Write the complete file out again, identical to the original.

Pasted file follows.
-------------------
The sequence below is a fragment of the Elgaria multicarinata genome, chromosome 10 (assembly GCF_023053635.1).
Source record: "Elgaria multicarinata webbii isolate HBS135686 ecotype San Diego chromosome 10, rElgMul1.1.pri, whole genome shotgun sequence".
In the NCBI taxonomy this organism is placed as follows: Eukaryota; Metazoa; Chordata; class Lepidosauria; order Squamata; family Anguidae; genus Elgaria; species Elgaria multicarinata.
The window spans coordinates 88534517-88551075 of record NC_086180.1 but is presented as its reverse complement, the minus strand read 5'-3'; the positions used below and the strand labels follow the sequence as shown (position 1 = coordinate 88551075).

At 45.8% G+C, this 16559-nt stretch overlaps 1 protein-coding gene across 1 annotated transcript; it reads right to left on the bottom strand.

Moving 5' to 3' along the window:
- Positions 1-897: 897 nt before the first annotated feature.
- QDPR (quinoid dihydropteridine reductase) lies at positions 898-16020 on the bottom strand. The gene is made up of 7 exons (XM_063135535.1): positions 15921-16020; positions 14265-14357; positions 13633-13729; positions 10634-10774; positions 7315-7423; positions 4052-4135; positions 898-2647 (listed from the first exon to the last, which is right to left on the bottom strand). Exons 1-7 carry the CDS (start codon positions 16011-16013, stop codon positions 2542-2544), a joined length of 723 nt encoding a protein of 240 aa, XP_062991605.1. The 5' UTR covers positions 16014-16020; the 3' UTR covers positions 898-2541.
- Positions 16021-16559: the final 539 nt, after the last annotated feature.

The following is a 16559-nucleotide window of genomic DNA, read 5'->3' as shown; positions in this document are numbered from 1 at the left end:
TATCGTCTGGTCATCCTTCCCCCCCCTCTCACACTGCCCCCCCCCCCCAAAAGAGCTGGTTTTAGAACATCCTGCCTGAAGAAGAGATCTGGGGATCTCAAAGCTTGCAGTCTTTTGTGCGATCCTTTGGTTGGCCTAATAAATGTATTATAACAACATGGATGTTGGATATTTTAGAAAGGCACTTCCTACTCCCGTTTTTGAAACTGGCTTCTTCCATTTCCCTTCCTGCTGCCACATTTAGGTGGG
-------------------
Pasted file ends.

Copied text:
The sequence below is a fragment of the Elgaria multicarinata genome, chromosome 10 (assembly GCF_023053635.1).
Source record: "Elgaria multicarinata webbii isolate HBS135686 ecotype San Diego chromosome 10, rElgMul1.1.pri, whole genome shotgun sequence".
In the NCBI taxonomy this organism is placed as follows: Eukaryota; Metazoa; Chordata; class Lepidosauria; order Squamata; family Anguidae; genus Elgaria; species Elgaria multicarinata.
The window spans coordinates 88534517-88551075 of record NC_086180.1 but is presented as its reverse complement, the minus strand read 5'-3'; the positions used below and the strand labels follow the sequence as shown (position 1 = coordinate 88551075).

At 45.8% G+C, this 16559-nt stretch overlaps 1 protein-coding gene across 1 annotated transcript; it reads right to left on the bottom strand.

Moving 5' to 3' along the window:
- Positions 1-897: 897 nt before the first annotated feature.
- QDPR (quinoid dihydropteridine reductase) lies at positions 898-16020 on the bottom strand. The gene is made up of 7 exons (XM_063135535.1): positions 15921-16020; positions 14265-14357; positions 13633-13729; positions 10634-10774; positions 7315-7423; positions 4052-4135; positions 898-2647 (listed from the first exon to the last, which is right to left on the bottom strand). Exons 1-7 carry the CDS (start codon positions 16011-16013, stop codon positions 2542-2544), a joined length of 723 nt encoding a protein of 240 aa, XP_062991605.1. The 5' UTR covers positions 16014-16020; the 3' UTR covers positions 898-2541.
- Positions 16021-16559: the final 539 nt, after the last annotated feature.

The following is a 16559-nucleotide window of genomic DNA, read 5'->3' as shown; positions in this document are numbered from 1 at the left end:
TATCGTCTGGTCATCCTTCCCCCCCCTCTCACACTGCCCCCCCCCCCCAAAAGAGCTGGTTTTAGAACATCCTGCCTGAAGAAGAGATCTGGGGATCTCAAAGCTTGCAGTCTTTTGTGCGATCCTTTGGTTGGCCTAATAAATGTATTATAACAACATGGATGTTGGATATTTTAGAAAGGCACTTCCTACTCCCGTTTTTGAAACTGGCTTCTTCCATTTCCCTTCCTGCTGCCACATTTAGGTGGG